It’s Saturday night at the Altamont Brewing Company in Asheville. The lights are low, and Woody Pines takes the stage in his suit and bow tie.
Pines plays his mix of jazzy old-time and country blues music through an old accordion amp from the ’50s. Onstage, he speaks like an auctioneer. “You might think that a lot of these songs are about cheatin’, lyin’, stealin’, chewin’ tobacco,” he says. “They are.”
The banjo player and bassist on either side of him don’t move around much, but Pines can’t stand still. He bobs his head and slides his feet, dancing as much as the tiny stage will allow. The audience sways along with beers in hand. And because Altamont is the kind of laid-back place where people wheel their bikes inside, someone’s brought their beagle in with them. At one point, the little dog wanders onto the stage. It’s a lively scene.
“We’re glad to be home in front of a hometown crowd,” Pines says.
Pines has traveled many miles to get here. He grew up in New Hampshire and received his first instrument, a Sears drum kit, from his parents at 8. Learning to play the drums was a good foundation, he says, that gave him the rhythm he needed later when he learned guitar, piano, harmonica, banjo, and fiddle.
After he graduated from high school, Pines went to Eugene, Oregon, where he played in a jug band called the Kitchen Syncopators. After a couple of years, they left the rainy Northwest for New Orleans, where they could play on the sidewalk all winter. In 2003, Pines parted ways with the band to play old-time fiddle in Asheville. He found balance working at a bed-and-breakfast, where he gardened in the morning, and “cast spells” with airy music at night.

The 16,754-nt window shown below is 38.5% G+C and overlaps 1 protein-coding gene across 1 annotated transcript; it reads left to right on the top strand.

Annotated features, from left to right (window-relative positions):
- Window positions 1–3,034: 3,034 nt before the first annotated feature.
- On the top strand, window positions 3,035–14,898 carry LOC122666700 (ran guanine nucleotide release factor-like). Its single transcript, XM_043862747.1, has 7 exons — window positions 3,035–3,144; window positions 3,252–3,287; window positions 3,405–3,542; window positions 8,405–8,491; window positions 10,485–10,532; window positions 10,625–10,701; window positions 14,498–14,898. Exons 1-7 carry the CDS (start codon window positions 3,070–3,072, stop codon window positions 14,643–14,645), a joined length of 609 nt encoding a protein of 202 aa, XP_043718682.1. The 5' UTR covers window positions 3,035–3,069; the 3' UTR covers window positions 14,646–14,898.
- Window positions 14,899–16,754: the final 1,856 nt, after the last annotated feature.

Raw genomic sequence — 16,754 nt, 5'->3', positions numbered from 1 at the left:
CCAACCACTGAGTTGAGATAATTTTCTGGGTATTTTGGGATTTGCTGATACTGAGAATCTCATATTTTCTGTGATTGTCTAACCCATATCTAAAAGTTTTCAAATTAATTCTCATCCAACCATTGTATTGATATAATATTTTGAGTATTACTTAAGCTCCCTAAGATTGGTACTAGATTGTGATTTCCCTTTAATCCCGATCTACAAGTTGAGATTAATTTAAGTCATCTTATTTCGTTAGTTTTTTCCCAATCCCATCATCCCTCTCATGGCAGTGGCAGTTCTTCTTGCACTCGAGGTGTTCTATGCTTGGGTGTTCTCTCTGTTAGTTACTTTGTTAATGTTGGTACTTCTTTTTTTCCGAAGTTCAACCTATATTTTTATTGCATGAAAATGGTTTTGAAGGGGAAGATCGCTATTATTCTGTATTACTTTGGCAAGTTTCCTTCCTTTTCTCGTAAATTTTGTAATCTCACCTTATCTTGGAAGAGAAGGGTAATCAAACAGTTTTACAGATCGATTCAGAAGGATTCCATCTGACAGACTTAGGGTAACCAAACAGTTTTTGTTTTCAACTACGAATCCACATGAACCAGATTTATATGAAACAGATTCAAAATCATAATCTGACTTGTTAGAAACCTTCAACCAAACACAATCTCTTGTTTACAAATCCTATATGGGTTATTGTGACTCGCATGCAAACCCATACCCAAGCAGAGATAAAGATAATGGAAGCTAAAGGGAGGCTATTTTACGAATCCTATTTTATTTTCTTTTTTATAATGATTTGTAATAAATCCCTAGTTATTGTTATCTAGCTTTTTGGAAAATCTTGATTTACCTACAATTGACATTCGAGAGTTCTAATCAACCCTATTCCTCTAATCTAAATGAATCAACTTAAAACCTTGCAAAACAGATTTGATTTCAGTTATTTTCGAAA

But he isn’t here much these days. He played about 200 shows around the country and in the United Kingdom last year.
“If I didn’t have such an idyllic place to come back to, it wouldn’t feel as good,” he says. “It reminds me of home.”
Believe in it
Pines grew up on folk music, but he wasn’t happy singing every word and playing every note exactly as those old songs called for; it didn’t capture the joy of the early recordings. “I’m not afraid of change,” he says. “What I loved about the old jazz was the spirit of it.”
At first, Pines felt guilty about changing the songs. But then he came across a Doc Watson interview, one where Doc described himself as a “tamperer.” He realized he could take the best of the traditional songs he’d grown up with, and infuse them with a modern sensibility.
“If there’s a lyric I can’t relate to, I change it,” Pines says. “You have to sing about stuff you believe in.”
When he was a teenager, Pines journeyed to see some of his favorite musicians — Ramblin’ Jack Elliott, Pete Seeger, Utah Phillips. It made him think about reinvention.
“The rest of the world envies that about America, that we have so much space where we can recreate ourselves,” he says.
Woody Pines, the character, is one among many in the American narrative. Pines, the man, believes that these characters can live together somewhere. And maybe, in a small town on a highway, there’s a bar. John Henry is there, and Mark Twain. And Woody Pines is there, too, wearing his three-piece suit and getting ready to make people dance.
Salute to Asheville
Woody Pines has released several recordings of traditional songs, but his recent album, Rabbits Motel, is mostly original material. The record is firmly rooted in Pines’s adopted home: it’s named for his favorite, though now defunct, soul-food restaurant in Asheville; and one of the songs, “Addicted to Blood,” is a nod to nearby Bat Cave and Transylvania County. Another, “Train That Carried My Gal,” was made famous by Doc Watson.